Helping International Students Understand American Values


Shared history and geography often give rise to the perceptions that become incorporated into a nation’s identity. Although America’s communal history is relatively short, many U.S.-born citizens inherently display values that are rooted in historical events. As with any culture, Americans have distinguishable values that international students should try to understand so they can successfully adjust. While there are many American perceptions and behaviors that are worthy of discussion, the focus of this article is on five attributes of Americans that sometimes result in confusion or even clashes with members of outside cultures.

  1. Equality—Considered important enough to be written into the U.S. Declaration of Independence, this concept has given rise to some of the nation’s deepest beliefs, aspirations, and rights. Although it is not always achieved, Americans strive for equality. We commonly use the first names of our elders, professors, and lawyers—a lack of deference to age and authority that is commonly mistaken for disrespect or laziness by foreigners. Similarly, our sensitivity to disparity and unfairness causes us to be outraged when someone receives special privilege due to their family’s wealth or notoriety.
  2. Hard Work—Americans believe that through hard work and human endeavor, one can improve their status in life. Values such as thriftiness, hard work, and ingenuity go back to a time when pioneers began settling the western United States. There was so much land and so many opportunities, but it was dangerous and difficult. These conditions led to an adopted mentality of “work hard or perish” that has withstood the test of time and been passed down through generations.
  3. Directness/Transparency—Americans are often perceived (sometimes negatively) as bold, especially in their professional dealings. One theory about this phenomenon is that, because the earliest U.S. citizens had vastly different backgrounds, languages, and expectations, they adopted a very direct approach so as to avoid misunderstandings. This characteristic can be seen as overbearing or rude in certain contexts.
  4. Time-focused—Punctuality is another American quality that was likely transmitted from our northern European ancestors who resettled in the 1800s. Time-focused societies think that people who show up late are being disrespectful or unprofessional. Americans believe in deadlines and sticking to the agenda.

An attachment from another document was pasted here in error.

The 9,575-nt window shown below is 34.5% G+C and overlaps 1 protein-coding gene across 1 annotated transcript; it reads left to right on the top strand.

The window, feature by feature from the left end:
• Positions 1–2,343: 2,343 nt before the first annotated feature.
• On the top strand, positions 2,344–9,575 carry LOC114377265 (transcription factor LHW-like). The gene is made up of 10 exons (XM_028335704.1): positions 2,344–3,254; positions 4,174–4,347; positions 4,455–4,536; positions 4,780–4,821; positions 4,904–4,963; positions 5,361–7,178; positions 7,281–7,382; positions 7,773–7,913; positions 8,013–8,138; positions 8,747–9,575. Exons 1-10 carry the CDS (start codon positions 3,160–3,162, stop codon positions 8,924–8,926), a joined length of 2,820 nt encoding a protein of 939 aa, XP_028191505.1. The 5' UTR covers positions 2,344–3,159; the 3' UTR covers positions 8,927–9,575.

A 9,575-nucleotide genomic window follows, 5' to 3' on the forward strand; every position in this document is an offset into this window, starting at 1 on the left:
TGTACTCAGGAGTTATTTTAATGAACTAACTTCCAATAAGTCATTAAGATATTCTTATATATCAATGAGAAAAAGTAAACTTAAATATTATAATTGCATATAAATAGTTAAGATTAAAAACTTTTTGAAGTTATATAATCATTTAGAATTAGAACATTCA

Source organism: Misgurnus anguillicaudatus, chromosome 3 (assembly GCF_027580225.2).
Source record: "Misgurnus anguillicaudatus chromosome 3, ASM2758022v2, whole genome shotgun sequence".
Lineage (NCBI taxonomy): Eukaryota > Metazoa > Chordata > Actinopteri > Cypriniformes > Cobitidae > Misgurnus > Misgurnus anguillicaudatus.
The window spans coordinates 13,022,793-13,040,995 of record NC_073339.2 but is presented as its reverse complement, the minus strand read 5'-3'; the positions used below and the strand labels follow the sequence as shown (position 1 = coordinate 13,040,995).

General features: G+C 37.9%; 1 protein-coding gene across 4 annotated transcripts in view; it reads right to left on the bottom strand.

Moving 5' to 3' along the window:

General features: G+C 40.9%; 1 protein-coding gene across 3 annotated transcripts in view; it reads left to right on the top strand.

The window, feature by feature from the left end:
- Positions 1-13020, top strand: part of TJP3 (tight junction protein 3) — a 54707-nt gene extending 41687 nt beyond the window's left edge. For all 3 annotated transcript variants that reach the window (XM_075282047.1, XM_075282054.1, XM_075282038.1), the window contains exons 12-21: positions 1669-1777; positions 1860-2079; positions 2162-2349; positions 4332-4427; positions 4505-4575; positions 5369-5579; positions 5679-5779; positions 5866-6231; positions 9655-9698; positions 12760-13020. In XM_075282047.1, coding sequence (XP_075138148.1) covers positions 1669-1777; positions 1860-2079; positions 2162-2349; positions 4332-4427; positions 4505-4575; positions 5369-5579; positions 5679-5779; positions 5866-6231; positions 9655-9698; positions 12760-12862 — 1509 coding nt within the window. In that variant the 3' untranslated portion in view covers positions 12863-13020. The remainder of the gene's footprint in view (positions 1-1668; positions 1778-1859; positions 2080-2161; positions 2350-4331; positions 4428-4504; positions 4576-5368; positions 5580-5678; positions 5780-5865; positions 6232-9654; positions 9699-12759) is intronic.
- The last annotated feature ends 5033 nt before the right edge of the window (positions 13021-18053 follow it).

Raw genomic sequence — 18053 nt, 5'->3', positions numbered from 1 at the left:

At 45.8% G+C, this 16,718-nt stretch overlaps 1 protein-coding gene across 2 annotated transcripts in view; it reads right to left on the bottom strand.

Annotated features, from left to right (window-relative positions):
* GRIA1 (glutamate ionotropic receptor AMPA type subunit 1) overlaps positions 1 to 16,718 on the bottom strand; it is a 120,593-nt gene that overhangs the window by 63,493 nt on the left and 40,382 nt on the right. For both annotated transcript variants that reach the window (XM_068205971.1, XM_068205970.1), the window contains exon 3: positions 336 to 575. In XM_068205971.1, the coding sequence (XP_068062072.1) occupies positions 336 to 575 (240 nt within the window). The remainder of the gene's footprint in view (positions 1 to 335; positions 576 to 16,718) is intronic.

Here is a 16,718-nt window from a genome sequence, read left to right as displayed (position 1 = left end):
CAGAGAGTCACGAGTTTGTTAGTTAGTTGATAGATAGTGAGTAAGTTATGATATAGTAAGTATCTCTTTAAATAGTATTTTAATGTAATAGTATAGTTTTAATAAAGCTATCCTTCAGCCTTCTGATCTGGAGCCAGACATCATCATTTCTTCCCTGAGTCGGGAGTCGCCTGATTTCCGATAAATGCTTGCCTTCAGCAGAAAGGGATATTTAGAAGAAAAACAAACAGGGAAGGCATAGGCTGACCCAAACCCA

5. Individualism—This is also most likely rooted in America’s history of immigrants who left families and support systems behind to start a new life. They needed to rely on themselves in order to be successful and thus became independent minded. Many Americans believe that this individualism translates directly to the freedoms outlined by the U.S. Declaration of Independence—the right to “life, liberty, and the pursuit of happiness.” While the dogged pursuit of happiness can be viewed as childish or foolish in some cultures, Americans cherish the right to live according to one’s own ideas of success and satisfaction.

Understanding the history behind common American values helps to put them into perspective. Schools can help their incoming foreign students by matching them up with a cultural mentor—another student from the local culture—who can explain the cultural roots of the American qualities that are often difficult to understand.


ABOUT THE AUTHOR

This article was written by Tina Quick

Tina Quick has moved 18 times and has raised three daughters across four cultures and continents. Her international experiences led her to start International Family Transitions, a consultancy that helps individuals, students, and families who relocate internationally. To learn more, visit www.InternationalFamilyTransitions.com.

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